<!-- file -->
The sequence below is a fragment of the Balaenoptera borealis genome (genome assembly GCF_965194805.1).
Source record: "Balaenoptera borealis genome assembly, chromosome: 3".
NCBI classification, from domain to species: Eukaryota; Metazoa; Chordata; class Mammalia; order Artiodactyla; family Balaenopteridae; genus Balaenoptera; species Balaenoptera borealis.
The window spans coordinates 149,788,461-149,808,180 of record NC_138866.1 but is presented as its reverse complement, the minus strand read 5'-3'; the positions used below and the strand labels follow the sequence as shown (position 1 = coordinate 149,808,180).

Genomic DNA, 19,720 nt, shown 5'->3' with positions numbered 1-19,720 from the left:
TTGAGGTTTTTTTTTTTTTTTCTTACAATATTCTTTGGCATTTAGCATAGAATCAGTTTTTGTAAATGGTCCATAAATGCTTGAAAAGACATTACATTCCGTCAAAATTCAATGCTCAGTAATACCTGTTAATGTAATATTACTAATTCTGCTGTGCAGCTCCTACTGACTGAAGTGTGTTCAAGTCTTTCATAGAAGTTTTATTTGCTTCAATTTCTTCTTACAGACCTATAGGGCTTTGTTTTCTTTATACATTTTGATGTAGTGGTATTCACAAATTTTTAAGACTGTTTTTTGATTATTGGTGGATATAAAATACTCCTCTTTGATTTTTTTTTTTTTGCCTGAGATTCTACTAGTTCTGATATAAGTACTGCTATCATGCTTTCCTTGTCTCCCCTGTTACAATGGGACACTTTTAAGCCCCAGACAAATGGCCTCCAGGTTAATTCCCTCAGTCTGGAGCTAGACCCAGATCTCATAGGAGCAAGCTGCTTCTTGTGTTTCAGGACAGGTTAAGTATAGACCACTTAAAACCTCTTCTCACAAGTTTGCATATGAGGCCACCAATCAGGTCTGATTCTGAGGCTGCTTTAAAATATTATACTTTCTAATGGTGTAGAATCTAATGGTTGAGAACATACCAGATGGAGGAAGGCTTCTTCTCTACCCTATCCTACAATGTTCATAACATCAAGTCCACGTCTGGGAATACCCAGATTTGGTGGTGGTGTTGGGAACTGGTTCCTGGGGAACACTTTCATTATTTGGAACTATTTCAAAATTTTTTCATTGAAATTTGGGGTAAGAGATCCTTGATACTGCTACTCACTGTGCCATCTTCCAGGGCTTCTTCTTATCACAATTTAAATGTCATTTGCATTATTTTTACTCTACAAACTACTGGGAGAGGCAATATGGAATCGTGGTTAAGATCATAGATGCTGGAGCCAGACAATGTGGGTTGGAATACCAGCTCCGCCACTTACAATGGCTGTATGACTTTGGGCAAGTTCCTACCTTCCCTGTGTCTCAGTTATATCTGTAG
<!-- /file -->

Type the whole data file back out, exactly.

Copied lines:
The sequence below is a fragment of the Balaenoptera borealis genome (genome assembly GCF_965194805.1).
Source record: "Balaenoptera borealis genome assembly, chromosome: 3".
NCBI classification, from domain to species: Eukaryota; Metazoa; Chordata; class Mammalia; order Artiodactyla; family Balaenopteridae; genus Balaenoptera; species Balaenoptera borealis.
The window spans coordinates 149,788,461-149,808,180 of record NC_138866.1 but is presented as its reverse complement, the minus strand read 5'-3'; the positions used below and the strand labels follow the sequence as shown (position 1 = coordinate 149,808,180).

Genomic DNA, 19,720 nt, shown 5'->3' with positions numbered 1-19,720 from the left:
TTGAGGTTTTTTTTTTTTTTTCTTACAATATTCTTTGGCATTTAGCATAGAATCAGTTTTTGTAAATGGTCCATAAATGCTTGAAAAGACATTACATTCCGTCAAAATTCAATGCTCAGTAATACCTGTTAATGTAATATTACTAATTCTGCTGTGCAGCTCCTACTGACTGAAGTGTGTTCAAGTCTTTCATAGAAGTTTTATTTGCTTCAATTTCTTCTTACAGACCTATAGGGCTTTGTTTTCTTTATACATTTTGATGTAGTGGTATTCACAAATTTTTAAGACTGTTTTTTGATTATTGGTGGATATAAAATACTCCTCTTTGATTTTTTTTTTTTTGCCTGAGATTCTACTAGTTCTGATATAAGTACTGCTATCATGCTTTCCTTGTCTCCCCTGTTACAATGGGACACTTTTAAGCCCCAGACAAATGGCCTCCAGGTTAATTCCCTCAGTCTGGAGCTAGACCCAGATCTCATAGGAGCAAGCTGCTTCTTGTGTTTCAGGACAGGTTAAGTATAGACCACTTAAAACCTCTTCTCACAAGTTTGCATATGAGGCCACCAATCAGGTCTGATTCTGAGGCTGCTTTAAAATATTATACTTTCTAATGGTGTAGAATCTAATGGTTGAGAACATACCAGATGGAGGAAGGCTTCTTCTCTACCCTATCCTACAATGTTCATAACATCAAGTCCACGTCTGGGAATACCCAGATTTGGTGGTGGTGTTGGGAACTGGTTCCTGGGGAACACTTTCATTATTTGGAACTATTTCAAAATTTTTTCATTGAAATTTGGGGTAAGAGATCCTTGATACTGCTACTCACTGTGCCATCTTCCAGGGCTTCTTCTTATCACAATTTAAATGTCATTTGCATTATTTTTACTCTACAAACTACTGGGAGAGGCAATATGGAATCGTGGTTAAGATCATAGATGCTGGAGCCAGACAATGTGGGTTGGAATACCAGCTCCGCCACTTACAATGGCTGTATGACTTTGGGCAAGTTCCTACCTTCCCTGTGTCTCAGTTATATCTGTAG